Confirm your credit card's coverage. First, check that your credit card does indeed offer this coverage, and understand the details. Are all of the countries you're visiting included? (Ireland and/or Italy are often excluded.) Are any parts of the car (such as windshield or tires) excluded? Are all types of vehicles eligible? (Some coverage doesn't apply to luxury vehicles.) Are theft and loss covered, too? Is there a maximum reimbursement allowed? (If it’s less than the price of the car, the rental company may require you to buy their CDW.) And is there a limit to the number of rental days covered? (Coverage is often capped after about 30 days; if your rental period exceeds that number, your card won’t cover any of the rental.) It can be smart to ask for a "Letter of Coverage" and bring a hard copy of it with you to the rental counter in Europe.

A credit card's collision coverage applies even if the damage happens while the car is being driven by someone else, as long as the other driver and the cardholder are both listed as drivers on the rental contract.

Use the same card to book and pay. Remember to use the same card not only to reserve the car, but also to pay for it and any other related fees. Switching cards can invalidate the coverage.

Decline the rental-company's CDW. Once you've confirmed your credit card's coverage, be sure to decline the CDW offered by your car-rental company. If you accept any coverage offered by the rental agency, you automatically forego your credit-card coverage. (In other words, if you buy CDW that comes with a $1,000 deductible, your credit card will not cover that deductible.)

There are two points where you may be faced with this decision. First, when you're reserving the car in advance, you may be offered a "basic" rate (with no additional insurance) and an "inclusive" and/or "full cover" rate (with CDW). To use your credit-card coverage, opt for the rate without any additional insurance.

Then, when you're picking up your car, you'll likely get a sales pitch to buy up to a higher level of CDW protection. Here again, if you want your credit card to cover you, the answer is a polite, "No thanks." This can be an unpleasantly hard sell: In some cases, the rental agent simply wants to pad your bill, while in others, they may genuinely be concerned that you could face a hefty bill in case of damage. But if you've done the homework and know that you're fully covered by your card, you can confidently decline.

In rare circumstances, the rental agent may tell you you're required to pay for some form of insurance. This may be legitimate (based on that country's liability laws), or it may be a misunderstanding. (It can be helpful to have a printout of your credit card policy to show to the rental agent.) This can be a gray area, but as long as you've made every reasonable effort to decline any and all optional coverage, your credit card company should cover you.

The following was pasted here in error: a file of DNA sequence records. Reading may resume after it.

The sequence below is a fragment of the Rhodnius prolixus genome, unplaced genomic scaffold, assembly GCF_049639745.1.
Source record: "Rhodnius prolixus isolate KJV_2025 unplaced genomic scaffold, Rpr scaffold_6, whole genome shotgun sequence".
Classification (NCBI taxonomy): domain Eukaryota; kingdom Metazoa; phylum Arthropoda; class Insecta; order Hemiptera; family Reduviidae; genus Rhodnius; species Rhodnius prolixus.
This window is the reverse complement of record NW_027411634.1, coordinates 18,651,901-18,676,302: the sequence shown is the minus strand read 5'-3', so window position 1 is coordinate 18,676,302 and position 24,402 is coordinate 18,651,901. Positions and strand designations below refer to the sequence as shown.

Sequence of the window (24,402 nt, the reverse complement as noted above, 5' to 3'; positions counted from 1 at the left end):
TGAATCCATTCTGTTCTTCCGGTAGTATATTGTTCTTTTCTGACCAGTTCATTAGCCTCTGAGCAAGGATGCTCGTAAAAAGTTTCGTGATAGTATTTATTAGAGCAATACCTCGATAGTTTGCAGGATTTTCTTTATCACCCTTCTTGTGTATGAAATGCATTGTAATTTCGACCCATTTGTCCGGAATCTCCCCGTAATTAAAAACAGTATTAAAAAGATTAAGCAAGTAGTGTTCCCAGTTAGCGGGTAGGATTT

Be aware that, as far as some rental companies are concerned, by declining their CDW offer, you're technically liable for the full deductible (which can equal the cost of the car). Because of this, the car-rental company may put a hold on your credit card for the full value of the car. This is bad news if your credit limit is low — particularly if you plan on using that card for other purchases during your trip. (Consider bringing two credit cards: one for the rental car, the other for everything else.) If you don't have enough credit on your card to cover the car's value, the rental company may require you to purchase their CDW.

In case of an accident, collect your paperwork. If you get in an accident, the rental company will charge your credit card for the value of the damage (up to the deductible amount) or, if the vehicle is stolen, the value of the deductible associated with theft. It's then up to you to seek reimbursement for these charges from your credit-card company when you get home. You'll need to submit the police report and the car-rental company's accident report. (When deciding between rental companies, consider that American-based rental companies can be easier to work with if you have a claim to resolve.)

Collision Coverage Through Your Travel-Insurance Provider

If you're already purchasing a travel-insurance policy for your trip, adding collision coverage is an option. If you do go with an insurer's comprehensive travel coverage, be sure to add the insurance company's name to your rental agreement when you pick up the car.